Mopar offers the friction modifier, there may be other local sources at Colombia...This is a Spicer automatic locker differential if your Wrangler has it, so you're looking for modifier that serves that type factory locker.  The option was not common, you likely have the "open differential", which looks like the front axle's differential...Let us know.

 

As for the rear axle fill plug, your rear axle is definitely a Dana 35.  Earlier versions do use a metal fill plug.  The front axle is a Dana 30 as you note...

 

Moses



#5 Alberto_YJ

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Posted 17 May 2014 - 11:16 AM

Moses / nbruno, thank you very much for the information, so I will start with conventional oil for now, until a rebuild is made. I will post some pictures if I can do this tomorrow.

 

Regards.



#6 Alberto_YJ

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Posted 19 May 2014 - 04:35 AM

Good morning, yesterday I did my first diff fluid replacement on a rear axle. See pictures and video that I took and let me know your opinion. I filled it up with Mobil general purpose gear oil 80W-90 for now. Will take time in the future to replace bearings and seals and swap to synthetic oil.

 

Regards.

Attached File  Vídeo.MOV   4.35MB   3 downloadsAttached File  image.jpeg   114.76KB   0 downloadsAttached File  image_1.jpeg   80.58KB   0 downloadsAttached File  image_4.jpeg   108.26KB   0 downloadsAttached File  image_2.jpeg   102.4KB   0 downloadsAttached File  image_3.jpeg   193.3KB   0 downloadsAttached File  234.jpeg   92.22KB   0 downloadsAttached File  345.jpeg   89.26KB   0 downloads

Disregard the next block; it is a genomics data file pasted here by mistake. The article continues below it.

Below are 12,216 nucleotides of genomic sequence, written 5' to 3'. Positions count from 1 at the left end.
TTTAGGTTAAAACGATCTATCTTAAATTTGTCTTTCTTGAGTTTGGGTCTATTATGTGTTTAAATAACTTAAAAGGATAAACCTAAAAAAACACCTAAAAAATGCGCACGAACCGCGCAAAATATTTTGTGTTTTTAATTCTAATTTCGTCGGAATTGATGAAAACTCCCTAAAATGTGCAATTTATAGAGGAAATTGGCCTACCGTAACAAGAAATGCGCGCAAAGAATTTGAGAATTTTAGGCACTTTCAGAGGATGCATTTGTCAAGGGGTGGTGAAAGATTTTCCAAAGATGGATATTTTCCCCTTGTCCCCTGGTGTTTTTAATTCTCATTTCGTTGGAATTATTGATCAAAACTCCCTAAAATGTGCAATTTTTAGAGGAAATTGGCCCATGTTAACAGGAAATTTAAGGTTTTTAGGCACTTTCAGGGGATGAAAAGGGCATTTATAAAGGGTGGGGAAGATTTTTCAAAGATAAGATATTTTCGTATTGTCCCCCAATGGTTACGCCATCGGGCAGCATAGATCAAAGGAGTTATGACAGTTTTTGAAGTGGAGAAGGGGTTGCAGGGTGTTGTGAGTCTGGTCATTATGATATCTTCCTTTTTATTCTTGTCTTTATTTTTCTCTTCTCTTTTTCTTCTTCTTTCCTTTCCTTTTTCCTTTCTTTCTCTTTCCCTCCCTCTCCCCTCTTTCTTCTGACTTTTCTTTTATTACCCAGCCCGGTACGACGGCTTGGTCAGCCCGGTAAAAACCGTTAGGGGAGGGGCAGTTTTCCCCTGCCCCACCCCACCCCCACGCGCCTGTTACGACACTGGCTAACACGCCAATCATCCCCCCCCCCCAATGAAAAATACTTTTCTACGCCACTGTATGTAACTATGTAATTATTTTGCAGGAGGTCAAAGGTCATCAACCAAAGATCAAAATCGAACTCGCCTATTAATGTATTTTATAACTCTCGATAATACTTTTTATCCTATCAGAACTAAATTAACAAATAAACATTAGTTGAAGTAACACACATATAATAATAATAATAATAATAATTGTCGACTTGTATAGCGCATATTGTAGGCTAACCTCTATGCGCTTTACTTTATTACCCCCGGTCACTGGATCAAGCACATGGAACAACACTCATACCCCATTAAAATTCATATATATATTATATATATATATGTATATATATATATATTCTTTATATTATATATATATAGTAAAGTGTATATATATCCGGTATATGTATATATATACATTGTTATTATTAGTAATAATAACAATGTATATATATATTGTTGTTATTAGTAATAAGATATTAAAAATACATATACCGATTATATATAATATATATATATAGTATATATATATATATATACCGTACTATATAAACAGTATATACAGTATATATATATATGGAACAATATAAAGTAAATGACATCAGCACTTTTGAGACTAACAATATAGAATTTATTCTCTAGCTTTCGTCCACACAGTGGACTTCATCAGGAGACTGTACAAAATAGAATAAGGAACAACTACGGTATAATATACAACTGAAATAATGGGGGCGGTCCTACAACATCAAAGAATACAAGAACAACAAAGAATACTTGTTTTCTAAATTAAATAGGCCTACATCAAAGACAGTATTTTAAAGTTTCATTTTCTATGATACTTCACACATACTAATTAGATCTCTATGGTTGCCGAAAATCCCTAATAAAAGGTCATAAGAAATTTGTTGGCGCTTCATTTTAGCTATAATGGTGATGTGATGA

#7 Moses Ludel

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Posted 19 May 2014 - 04:18 PM

Great work, Alberto, you did a correct fluid replacement.  The sealant bead is appropriate.  From the video, you tightened the cover securely. 

 

I could not see any shiny pieces of metal in the drain oil.  That's always a good sign.  No metal means no broken or chipped parts.  The teeth of the ring gear look good from what is visible in your photos.

 

The inside of the differential case is not visible.  (Too dark, flash fill from the camera would have helped here.)  I could not tell whether the differential is open or a Trac-Loc limited slip.  I tried editing (brightening) your two diff photos, but the resolution is too low.  If you Email these two photos to me at higher resolution file sizes (more pixels), I can edit/brighten the pictures and evaluate whether the diff is a limited slip.

 

If the diff is a limited slip, you can read the Mobil lube label to see whether this lube works for both a conventional lube and a limited slip lube.  The label may also note whether or not additional friction modifier is necessary.  If you do need to add friction modifier, that would not be an issue.  You can add friction modifier (only if necessary) without disturbing any of your work.  There would be no need to remove the cover.